Find out if your parents are covered under national severe disability scheme ElderShield, which will be enhanced with CareShield Life in 2020.

In addition, there is a range of services - from meals on wheels, a medical escort service, subsidised mobility aids, day and home care services and nursing care - that your parents might be eligible to receive if they are physically or mentally challenged. These services and benefits could be dependent on the severity of their physical health, the annual value of their home and the per capita household income.

3. Wills 

Assist your parents with estate planning. Top of the list is making a will to articulate their distribution wishes, including who gets what and when. Do not commit the mistake of putting it off until it is too late. It is prudent for parents to consider the distribution of their estate and decide on an appropriate person or persons to implement their wishes.

This is no doubt a sensitive topic but when you approach it with care and explain the importance of the document, it will help to put your parents at ease.

4. CPF nomination

CPF savings cannot be distributed via a will and the Public Trustee charges a fee for administering un-nominated CPF money. It is advisable for your parents to make CPF nominations so that they can distribute their CPF savings according to their wishes.

Each nominee can receive CPF savings in a cash lump sum or in their CPF accounts.

5. Lasting Power of Attorney 

Another important aspect of estate planning is to set up a Lasting Power of Attorney (LPA) to appoint one or more persons (donees) to act on your parent's behalf should they become unsound. The donees are allowed to act in personal welfare and property matters.

No one can predict when illness or deterioration will take place. As such, it is unwise to wait until a loved one is showing signs of physical or mental vulnerability before executing an LPA.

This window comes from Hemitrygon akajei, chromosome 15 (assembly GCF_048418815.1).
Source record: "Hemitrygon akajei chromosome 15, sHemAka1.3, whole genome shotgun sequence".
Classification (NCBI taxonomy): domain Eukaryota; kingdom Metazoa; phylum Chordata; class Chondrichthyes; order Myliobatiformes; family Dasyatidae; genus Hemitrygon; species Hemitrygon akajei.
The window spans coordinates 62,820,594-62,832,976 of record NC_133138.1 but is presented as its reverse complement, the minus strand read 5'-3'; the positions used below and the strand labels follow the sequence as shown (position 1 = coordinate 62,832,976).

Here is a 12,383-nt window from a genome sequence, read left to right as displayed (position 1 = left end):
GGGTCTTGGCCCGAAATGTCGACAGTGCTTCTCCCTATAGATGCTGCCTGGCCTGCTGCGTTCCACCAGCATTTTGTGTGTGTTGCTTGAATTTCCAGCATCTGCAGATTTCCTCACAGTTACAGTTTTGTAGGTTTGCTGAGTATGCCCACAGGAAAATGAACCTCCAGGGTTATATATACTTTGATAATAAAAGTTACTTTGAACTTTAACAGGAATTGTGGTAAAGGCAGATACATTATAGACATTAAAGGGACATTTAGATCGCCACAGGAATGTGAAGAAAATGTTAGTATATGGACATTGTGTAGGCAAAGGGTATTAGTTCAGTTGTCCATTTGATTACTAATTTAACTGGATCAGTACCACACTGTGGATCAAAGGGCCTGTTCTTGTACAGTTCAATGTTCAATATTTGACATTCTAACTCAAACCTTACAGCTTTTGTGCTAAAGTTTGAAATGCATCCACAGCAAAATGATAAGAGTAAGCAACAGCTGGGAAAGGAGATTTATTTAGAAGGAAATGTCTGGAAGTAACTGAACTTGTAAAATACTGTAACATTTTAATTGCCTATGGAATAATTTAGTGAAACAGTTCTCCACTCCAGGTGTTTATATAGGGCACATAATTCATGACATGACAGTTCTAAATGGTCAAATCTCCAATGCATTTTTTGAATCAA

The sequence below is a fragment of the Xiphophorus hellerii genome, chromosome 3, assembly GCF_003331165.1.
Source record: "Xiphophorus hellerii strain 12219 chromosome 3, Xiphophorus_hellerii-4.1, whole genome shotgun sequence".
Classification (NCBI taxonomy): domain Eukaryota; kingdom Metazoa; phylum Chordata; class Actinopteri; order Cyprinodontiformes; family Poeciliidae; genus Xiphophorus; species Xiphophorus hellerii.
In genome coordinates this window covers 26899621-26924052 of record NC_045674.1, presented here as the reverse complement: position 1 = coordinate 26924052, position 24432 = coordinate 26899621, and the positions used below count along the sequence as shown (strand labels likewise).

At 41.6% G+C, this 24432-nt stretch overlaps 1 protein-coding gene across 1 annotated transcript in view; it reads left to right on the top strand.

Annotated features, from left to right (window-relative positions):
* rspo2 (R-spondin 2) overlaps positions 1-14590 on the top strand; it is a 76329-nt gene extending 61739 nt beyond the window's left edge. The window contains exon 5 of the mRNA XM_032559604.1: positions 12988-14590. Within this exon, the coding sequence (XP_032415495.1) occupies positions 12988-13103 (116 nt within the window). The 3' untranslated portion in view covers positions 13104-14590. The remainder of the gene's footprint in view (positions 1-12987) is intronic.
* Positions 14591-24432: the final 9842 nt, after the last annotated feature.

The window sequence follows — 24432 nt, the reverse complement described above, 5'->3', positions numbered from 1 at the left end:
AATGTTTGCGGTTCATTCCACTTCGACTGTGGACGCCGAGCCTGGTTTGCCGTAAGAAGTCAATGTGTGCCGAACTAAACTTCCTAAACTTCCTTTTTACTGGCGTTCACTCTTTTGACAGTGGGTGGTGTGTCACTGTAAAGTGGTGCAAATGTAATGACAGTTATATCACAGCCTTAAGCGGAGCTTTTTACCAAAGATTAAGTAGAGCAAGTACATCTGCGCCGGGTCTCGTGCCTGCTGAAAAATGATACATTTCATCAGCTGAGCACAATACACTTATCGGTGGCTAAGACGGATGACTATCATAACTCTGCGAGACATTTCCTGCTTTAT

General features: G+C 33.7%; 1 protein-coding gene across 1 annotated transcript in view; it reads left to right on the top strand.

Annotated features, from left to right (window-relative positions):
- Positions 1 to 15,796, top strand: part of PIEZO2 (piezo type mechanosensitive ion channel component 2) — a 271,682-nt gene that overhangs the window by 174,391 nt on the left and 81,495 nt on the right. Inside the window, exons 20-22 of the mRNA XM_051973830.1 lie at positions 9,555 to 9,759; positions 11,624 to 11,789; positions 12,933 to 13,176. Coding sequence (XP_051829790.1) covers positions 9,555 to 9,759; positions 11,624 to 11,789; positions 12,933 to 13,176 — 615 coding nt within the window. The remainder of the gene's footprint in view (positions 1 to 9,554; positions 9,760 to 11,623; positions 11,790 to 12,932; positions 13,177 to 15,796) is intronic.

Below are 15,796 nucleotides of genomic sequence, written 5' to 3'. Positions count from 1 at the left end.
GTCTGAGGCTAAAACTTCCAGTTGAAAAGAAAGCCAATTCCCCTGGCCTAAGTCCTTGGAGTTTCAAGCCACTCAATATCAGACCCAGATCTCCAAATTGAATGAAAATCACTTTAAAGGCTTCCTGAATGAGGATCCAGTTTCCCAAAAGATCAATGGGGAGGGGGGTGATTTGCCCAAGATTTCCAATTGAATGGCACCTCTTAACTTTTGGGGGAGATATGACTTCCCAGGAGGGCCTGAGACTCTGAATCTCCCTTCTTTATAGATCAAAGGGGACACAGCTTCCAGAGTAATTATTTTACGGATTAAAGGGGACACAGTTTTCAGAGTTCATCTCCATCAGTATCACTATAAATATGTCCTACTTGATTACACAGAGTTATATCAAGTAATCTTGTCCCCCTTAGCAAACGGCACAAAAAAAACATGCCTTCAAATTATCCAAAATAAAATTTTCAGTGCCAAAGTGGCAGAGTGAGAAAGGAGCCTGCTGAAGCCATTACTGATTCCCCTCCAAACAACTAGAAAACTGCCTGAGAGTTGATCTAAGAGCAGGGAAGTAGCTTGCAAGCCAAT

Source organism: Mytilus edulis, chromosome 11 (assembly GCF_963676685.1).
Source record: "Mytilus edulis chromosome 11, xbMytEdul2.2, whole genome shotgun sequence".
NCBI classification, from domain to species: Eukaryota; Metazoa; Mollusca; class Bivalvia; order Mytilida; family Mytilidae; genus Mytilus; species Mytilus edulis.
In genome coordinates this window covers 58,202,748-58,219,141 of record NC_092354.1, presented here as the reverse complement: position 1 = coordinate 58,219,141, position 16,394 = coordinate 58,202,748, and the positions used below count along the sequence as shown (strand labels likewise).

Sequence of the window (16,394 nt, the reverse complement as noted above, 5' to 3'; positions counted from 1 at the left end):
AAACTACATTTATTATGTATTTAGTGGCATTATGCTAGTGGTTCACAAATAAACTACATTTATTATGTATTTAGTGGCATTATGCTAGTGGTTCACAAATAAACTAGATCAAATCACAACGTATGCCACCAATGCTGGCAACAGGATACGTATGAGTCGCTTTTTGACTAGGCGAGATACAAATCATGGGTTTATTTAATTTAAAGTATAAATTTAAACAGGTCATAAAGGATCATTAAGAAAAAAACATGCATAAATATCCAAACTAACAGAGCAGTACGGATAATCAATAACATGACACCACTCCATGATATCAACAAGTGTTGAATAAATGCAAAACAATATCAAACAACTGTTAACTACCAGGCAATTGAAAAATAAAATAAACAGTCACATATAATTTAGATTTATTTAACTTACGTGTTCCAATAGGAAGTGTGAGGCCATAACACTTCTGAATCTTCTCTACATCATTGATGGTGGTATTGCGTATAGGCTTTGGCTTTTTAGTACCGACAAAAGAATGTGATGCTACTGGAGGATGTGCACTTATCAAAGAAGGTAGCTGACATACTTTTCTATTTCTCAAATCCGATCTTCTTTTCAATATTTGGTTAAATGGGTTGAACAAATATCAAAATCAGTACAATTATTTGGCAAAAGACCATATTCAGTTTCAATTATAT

Do note that the $75 administrative fee waiver for LPA Form 1 applications has been extended for two more years with effect from Sept 1. In addition, the LPA Form will have to be witnessed and certified by an LPA certificate issuer.

According to the Office of the Public Guardian, the 10 most visited accredited medical practitioners charge fees ranging from $25 to $80, with most charging $50, for the certificate issuing service.

6. CPF Life

To prepare themselves for the future and to preserve their purchasing power, your parents may want to consider the CPF Life Escalating Plan, which will give them increasing monthly payouts.

If they are on CPF Standard or Basic plans, they can switch to the Escalating Plan by Dec 31.

7. Healthy lifestyle

Prevention is better than cure, so help your parents maintain a healthy and active lifestyle. Monitor what they eat and encourage them to exercise regularly.

Like football, finance can be a complex affair but having a well-thought-out game plan can help you avoid penalties and reach your goals.


Source: The Sunday Times © Singapore Press Holdings Limited. Permission required for reproduction